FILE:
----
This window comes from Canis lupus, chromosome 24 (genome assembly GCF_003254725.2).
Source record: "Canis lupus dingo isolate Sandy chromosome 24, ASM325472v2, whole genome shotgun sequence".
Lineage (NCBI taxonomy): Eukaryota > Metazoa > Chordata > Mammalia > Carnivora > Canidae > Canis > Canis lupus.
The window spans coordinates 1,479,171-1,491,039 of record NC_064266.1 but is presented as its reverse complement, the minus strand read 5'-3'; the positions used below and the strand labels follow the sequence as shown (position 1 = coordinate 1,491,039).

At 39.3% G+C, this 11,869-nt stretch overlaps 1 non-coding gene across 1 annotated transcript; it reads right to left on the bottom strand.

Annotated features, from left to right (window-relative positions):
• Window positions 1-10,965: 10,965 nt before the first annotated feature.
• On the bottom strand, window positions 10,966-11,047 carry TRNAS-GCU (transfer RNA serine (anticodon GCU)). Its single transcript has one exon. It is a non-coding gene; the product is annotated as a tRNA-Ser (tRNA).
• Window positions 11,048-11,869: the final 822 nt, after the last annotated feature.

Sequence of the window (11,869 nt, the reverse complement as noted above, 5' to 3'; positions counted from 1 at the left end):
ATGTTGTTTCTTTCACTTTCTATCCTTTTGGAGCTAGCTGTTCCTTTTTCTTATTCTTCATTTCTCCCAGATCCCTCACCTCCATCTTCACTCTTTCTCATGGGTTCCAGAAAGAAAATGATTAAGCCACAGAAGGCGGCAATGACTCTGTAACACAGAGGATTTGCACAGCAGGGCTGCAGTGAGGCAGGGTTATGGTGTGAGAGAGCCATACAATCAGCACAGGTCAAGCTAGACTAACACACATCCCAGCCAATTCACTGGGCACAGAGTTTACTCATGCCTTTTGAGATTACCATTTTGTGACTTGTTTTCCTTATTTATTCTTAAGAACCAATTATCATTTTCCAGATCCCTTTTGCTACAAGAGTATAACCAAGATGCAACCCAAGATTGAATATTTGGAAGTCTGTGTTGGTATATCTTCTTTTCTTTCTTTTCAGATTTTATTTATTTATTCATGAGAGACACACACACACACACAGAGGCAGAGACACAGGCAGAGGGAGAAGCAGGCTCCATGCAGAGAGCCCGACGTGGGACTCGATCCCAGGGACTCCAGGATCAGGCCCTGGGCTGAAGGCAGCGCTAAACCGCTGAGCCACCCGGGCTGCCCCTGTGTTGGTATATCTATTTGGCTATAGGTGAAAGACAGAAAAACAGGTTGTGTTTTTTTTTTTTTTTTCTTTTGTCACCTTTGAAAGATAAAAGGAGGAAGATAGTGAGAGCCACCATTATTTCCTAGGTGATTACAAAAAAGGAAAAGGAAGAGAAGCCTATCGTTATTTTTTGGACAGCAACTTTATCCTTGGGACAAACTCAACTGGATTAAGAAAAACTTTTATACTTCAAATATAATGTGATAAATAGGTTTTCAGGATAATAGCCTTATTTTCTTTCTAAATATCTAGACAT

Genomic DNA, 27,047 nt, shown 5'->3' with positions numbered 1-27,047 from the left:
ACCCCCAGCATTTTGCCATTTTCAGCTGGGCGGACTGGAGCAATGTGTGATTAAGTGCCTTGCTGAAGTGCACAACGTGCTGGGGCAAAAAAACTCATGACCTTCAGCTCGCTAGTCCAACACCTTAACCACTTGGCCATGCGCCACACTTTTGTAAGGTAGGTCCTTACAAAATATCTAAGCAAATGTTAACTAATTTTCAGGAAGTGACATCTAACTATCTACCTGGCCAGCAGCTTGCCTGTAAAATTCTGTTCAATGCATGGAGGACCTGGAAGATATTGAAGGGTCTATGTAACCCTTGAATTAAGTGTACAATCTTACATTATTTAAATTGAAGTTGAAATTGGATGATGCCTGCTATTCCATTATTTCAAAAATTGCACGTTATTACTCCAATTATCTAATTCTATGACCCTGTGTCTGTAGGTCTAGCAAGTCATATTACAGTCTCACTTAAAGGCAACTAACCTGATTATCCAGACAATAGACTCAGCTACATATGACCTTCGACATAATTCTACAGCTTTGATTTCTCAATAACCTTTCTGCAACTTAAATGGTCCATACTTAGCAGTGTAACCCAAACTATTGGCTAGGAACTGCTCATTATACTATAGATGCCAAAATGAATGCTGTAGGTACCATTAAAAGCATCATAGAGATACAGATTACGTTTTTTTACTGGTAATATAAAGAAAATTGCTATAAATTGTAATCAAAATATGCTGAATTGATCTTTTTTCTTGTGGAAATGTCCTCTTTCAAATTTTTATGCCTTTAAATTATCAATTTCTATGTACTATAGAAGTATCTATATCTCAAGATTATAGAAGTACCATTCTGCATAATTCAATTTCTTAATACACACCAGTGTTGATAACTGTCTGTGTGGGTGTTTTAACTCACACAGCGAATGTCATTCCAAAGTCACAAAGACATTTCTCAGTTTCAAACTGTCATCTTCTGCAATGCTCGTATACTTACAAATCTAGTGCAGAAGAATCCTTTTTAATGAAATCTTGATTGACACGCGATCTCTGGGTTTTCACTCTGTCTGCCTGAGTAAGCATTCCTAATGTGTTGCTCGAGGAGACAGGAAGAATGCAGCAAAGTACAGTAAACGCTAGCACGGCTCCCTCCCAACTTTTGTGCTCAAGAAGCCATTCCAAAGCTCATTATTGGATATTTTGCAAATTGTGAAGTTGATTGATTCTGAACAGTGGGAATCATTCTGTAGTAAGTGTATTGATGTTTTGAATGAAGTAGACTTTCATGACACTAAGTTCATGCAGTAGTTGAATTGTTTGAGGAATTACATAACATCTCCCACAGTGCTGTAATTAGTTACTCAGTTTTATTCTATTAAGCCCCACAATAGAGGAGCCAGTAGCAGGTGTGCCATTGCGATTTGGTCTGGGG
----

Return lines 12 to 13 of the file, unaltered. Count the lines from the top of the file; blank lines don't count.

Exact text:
Genomic DNA, 27,047 nt, shown 5'->3' with positions numbered 1-27,047 from the left:
ACCCCCAGCATTTTGCCATTTTCAGCTGGGCGGACTGGAGCAATGTGTGATTAAGTGCCTTGCTGAAGTGCACAACGTGCTGGGGCAAAAAAACTCATGACCTTCAGCTCGCTAGTCCAACACCTTAACCACTTGGCCATGCGCCACACTTTTGTAAGGTAGGTCCTTACAAAATATCTAAGCAAATGTTAACTAATTTTCAGGAAGTGACATCTAACTATCTACCTGGCCAGCAGCTTGCCTGTAAAATTCTGTTCAATGCATGGAGGACCTGGAAGATATTGAAGGGTCTATGTAACCCTTGAATTAAGTGTACAATCTTACATTATTTAAATTGAAGTTGAAATTGGATGATGCCTGCTATTCCATTATTTCAAAAATTGCACGTTATTACTCCAATTATCTAATTCTATGACCCTGTGTCTGTAGGTCTAGCAAGTCATATTACAGTCTCACTTAAAGGCAACTAACCTGATTATCCAGACAATAGACTCAGCTACATATGACCTTCGACATAATTCTACAGCTTTGATTTCTCAATAACCTTTCTGCAACTTAAATGGTCCATACTTAGCAGTGTAACCCAAACTATTGGCTAGGAACTGCTCATTATACTATAGATGCCAAAATGAATGCTGTAGGTACCATTAAAAGCATCATAGAGATACAGATTACGTTTTTTTACTGGTAATATAAAGAAAATTGCTATAAATTGTAATCAAAATATGCTGAATTGATCTTTTTTCTTGTGGAAATGTCCTCTTTCAAATTTTTATGCCTTTAAATTATCAATTTCTATGTACTATAGAAGTATCTATATCTCAAGATTATAGAAGTACCATTCTGCATAATTCAATTTCTTAATACACACCAGTGTTGATAACTGTCTGTGTGGGTGTTTTAACTCACACAGCGAATGTCATTCCAAAGTCACAAAGACATTTCTCAGTTTCAAACTGTCATCTTCTGCAATGCTCGTATACTTACAAATCTAGTGCAGAAGAATCCTTTTTAATGAAATCTTGATTGACACGCGATCTCTGGGTTTTCACTCTGTCTGCCTGAGTAAGCATTCCTAATGTGTTGCTCGAGGAGACAGGAAGAATGCAGCAAAGTACAGTAAACGCTAGCACGGCTCCCTCCCAACTTTTGTGCTCAAGAAGCCATTCCAAAGCTCATTATTGGATATTTTGCAAATTGTGAAGTTGATTGATTCTGAACAGTGGGAATCATTCTGTAGTAAGTGTATTGATGTTTTGAATGAAGTAGACTTTCATGACACTAAGTTCATGCAGTAGTTGAATTGTTTGAGGAATTACATAACATCTCCCACAGTGCTGTAATTAGTTACTCAGTTTTATTCTATTAAGCCCCACAATAGAGGAGCCAGTAGCAGGTGTGCCATTGCGATTTGGTCTGGGG